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Ripples of Inspiration



Passion is powerful.
Nothing was ever achieved without it,
And nothing can take its place.
No matter what you face in life,
If your passion is great enough
You will find the strength to succeed.
Without passion, life has no meaning.
So put your heart, mind, and soul
Into even your smallest acts.
This is the essence of passion.
This is the SECRET of life!


I woke up early, excited over all I get to do before the clock strikes midnight. I have responsibilities to fulfill today. My job is to choose what kind of day I will have today.

I can complain because the weather is rainy or I can be thankful that the grass is getting watered for free.

I can feel sad that I don't have more money or I can be glad that my finances encourage me to plan my purchases wisely and guide me away from waste.

I can grumble about my health or I can rejoice that I am alive.

I can lament over all that my parents didn't give me when I was growing up or I can feel grateful that they allowed me to be born.

I can cry because roses have thorns or I can celebrate that thorns have roses.

I can mourn my lack of friends or I can excitedly embark upon a quest to discover new relationships.

I can whine because I have to go to work or I can shout for joy because I have a job to do.

I can complain because I have to go to school or eagerly open my mind and fill it with rich new tidbits of knowledge.

I can murmur dejectedly because I have to do housework or I can feel honored because the Lord has provided shelter for my body, mind and soul.

stretches ahead of me, waiting to be shaped. And here I am, the sculptor who gets to do the shaping. What today will be like is up to me. I get to choose what kind of day I will have!

Have a Great Day
unless you have other plans.

--Author Unknown

Love Quotes

Quotes and images courtesy of Touched By An Angel
"Touched By An Angel" and its sister sites are beautiful, inspirational works of art from the heart.
I was touched by the words and images and I know you will be, too.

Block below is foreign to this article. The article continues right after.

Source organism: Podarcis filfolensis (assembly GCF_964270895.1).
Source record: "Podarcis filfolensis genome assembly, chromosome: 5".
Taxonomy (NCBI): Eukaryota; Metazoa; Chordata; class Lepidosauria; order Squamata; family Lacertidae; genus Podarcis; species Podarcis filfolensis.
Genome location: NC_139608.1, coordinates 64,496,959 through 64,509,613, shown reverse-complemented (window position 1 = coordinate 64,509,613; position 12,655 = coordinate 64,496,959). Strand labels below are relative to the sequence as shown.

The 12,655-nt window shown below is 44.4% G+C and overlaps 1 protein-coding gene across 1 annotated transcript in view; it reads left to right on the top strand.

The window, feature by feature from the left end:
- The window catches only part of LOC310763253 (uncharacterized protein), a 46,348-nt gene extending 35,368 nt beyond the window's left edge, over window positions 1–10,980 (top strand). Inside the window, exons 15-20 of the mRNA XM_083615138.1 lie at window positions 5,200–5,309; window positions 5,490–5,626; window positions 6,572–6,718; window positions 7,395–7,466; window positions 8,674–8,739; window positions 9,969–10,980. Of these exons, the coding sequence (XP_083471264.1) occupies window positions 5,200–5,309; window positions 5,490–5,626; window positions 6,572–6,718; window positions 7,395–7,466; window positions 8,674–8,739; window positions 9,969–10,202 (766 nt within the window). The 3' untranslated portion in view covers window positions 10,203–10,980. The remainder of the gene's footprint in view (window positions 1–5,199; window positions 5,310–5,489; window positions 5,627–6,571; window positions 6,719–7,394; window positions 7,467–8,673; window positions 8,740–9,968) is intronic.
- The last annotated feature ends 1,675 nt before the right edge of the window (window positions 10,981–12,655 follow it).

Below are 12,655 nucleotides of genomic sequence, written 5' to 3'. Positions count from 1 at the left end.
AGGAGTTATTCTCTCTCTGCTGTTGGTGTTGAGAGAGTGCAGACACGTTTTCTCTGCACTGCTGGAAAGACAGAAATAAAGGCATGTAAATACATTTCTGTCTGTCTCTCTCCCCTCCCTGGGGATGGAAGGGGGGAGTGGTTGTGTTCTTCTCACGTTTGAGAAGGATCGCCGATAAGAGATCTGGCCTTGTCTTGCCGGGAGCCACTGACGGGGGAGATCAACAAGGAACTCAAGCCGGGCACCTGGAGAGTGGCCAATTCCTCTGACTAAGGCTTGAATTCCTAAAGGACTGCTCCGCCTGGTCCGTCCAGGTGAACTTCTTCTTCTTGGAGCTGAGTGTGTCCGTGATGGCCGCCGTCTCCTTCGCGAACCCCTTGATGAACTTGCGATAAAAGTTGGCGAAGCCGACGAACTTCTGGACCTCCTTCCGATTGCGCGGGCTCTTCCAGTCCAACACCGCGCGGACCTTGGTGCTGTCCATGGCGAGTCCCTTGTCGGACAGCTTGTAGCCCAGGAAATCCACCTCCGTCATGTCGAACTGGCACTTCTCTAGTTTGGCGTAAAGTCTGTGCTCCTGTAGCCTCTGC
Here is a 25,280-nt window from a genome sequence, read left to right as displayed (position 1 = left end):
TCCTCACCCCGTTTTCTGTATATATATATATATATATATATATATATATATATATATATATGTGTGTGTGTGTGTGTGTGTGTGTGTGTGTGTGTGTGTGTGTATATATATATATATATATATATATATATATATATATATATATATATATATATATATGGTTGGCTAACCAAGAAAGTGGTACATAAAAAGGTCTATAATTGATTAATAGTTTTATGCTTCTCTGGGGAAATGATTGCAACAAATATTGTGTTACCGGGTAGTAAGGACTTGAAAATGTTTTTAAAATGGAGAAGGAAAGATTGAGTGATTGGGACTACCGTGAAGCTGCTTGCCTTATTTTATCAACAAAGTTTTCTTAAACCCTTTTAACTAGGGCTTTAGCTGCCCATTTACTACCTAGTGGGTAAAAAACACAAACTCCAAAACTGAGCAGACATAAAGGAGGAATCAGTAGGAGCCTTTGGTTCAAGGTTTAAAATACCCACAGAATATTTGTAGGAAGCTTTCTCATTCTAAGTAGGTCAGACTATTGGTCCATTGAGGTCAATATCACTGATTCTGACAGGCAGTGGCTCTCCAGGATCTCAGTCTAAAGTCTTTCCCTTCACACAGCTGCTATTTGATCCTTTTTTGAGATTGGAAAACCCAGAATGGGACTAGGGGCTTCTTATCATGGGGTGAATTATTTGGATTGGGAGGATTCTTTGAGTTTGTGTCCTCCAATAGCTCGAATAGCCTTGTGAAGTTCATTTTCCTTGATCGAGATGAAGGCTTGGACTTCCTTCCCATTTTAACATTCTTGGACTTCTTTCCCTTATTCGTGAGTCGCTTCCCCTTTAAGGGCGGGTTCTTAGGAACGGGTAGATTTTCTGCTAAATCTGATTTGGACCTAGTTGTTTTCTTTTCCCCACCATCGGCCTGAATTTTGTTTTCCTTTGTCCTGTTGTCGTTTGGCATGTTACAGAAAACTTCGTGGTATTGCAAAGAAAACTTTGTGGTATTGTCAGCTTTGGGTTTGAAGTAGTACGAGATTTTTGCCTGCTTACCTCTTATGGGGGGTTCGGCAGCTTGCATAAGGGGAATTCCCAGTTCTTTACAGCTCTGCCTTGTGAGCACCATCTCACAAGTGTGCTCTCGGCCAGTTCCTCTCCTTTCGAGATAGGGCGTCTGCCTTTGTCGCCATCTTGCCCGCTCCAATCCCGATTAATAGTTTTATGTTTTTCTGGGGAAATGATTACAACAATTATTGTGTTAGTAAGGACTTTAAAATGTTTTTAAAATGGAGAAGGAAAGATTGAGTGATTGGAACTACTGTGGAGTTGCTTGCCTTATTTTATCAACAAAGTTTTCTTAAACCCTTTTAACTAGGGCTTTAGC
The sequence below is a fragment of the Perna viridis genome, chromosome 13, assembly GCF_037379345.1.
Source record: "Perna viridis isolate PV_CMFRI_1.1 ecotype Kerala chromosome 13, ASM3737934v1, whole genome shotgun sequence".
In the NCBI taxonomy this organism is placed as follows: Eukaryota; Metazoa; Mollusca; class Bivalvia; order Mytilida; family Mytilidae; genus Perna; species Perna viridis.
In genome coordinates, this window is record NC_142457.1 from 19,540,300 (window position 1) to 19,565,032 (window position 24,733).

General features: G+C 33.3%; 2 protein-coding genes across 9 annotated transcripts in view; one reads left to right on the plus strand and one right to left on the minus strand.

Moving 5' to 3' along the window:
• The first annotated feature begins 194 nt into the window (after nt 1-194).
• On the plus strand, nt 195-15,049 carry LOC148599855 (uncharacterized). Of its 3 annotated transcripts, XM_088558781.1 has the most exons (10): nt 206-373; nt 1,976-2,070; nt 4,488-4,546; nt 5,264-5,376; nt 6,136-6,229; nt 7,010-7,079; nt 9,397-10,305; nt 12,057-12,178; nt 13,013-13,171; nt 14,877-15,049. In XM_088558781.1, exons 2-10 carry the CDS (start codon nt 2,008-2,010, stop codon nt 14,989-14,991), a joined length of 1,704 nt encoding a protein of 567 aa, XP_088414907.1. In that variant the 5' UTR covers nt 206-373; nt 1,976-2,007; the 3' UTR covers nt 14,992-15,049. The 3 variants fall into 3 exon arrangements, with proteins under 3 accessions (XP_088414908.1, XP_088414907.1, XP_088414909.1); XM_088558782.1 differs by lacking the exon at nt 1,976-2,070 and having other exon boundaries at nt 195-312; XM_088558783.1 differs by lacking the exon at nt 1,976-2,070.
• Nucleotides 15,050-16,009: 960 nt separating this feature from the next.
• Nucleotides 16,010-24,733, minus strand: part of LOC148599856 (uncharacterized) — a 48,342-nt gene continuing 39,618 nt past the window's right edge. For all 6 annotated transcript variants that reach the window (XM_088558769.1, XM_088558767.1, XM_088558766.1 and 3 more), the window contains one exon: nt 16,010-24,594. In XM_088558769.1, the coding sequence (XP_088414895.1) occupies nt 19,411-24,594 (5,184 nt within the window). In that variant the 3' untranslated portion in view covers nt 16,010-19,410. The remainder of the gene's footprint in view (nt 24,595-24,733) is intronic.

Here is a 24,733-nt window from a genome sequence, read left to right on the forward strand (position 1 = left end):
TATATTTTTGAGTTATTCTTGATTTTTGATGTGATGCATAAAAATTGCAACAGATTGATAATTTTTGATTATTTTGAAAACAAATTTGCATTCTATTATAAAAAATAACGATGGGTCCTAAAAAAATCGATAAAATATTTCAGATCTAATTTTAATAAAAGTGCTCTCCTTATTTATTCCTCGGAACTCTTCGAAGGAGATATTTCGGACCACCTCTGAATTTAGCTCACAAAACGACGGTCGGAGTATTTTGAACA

The Sister Sites
Ten Thousand Angels Cried
MellowStars~ For Love
Angelic Love


Things to Remember

Laughter is the best medicine for a long and happy life.
He who laughs... lasts.

Forgiveness is our greatest achievement and our highest calling.

A friend is a person who knows all about you... and still likes you.

If you can't have the best of everything, make the best of everything you have.

We are as healthy as our relationships.

Touch is a great therapy.

God help the man who won't marry, until he finds the perfect woman, and God help him still more if he finds her.

Don't marry someone you can live with.
Marry someone you cannot live without.

Life is too precious and marriage is too sweet to rush into relationships that are less than best for you.

The most important things in life aren't things.

The trouble with most people is that they stop trying in trying times.

Don't let your children become more important than your partner.

If you're happy, let your face know it and show it!

Live your life and forget about your age!

Everyone has a future... some people plan theirs.

We can't change anyone but ourselves.

One of our greatest strengths is to admit our weaknesses.

Obstacles are what you see if you take your eyes off the goal.

The greatest thing you can ever learn is to love and be loved in returned.

The Guy in the Glass
by Dale Wimbrow, (c) 1934 (1895-1954)

When you get what you want in your struggle for pelf,
And the world makes you King for a day,
Then go to the mirror and look at yourself,
And see what that guy has to say.

For it isn't your Father, or Mother, or Wife,
Who judgment upon you must pass.
The feller whose verdict counts most in your life
Is the guy staring back from the glass.

He's the feller to please, never mind all the rest,
For he's with you clear to the end.
And you've passed your most dangerous, difficult test
If the guy in the glass is your friend.

You may be like Jack Horner and "chisel" a plum,
And think you're a wonderful guy.
But the man in the glass says you're only a bum
If you can't look him straight in the eye.

You may fool the whole world down the pathway of years,
And get pats on the back as you pass,
But your final reward will be heartache and tears
If you've cheated the guy in the glass.

Note: This poem was first published in American Magazine in
1934, and has been wrongly credited to other poets, and the lines,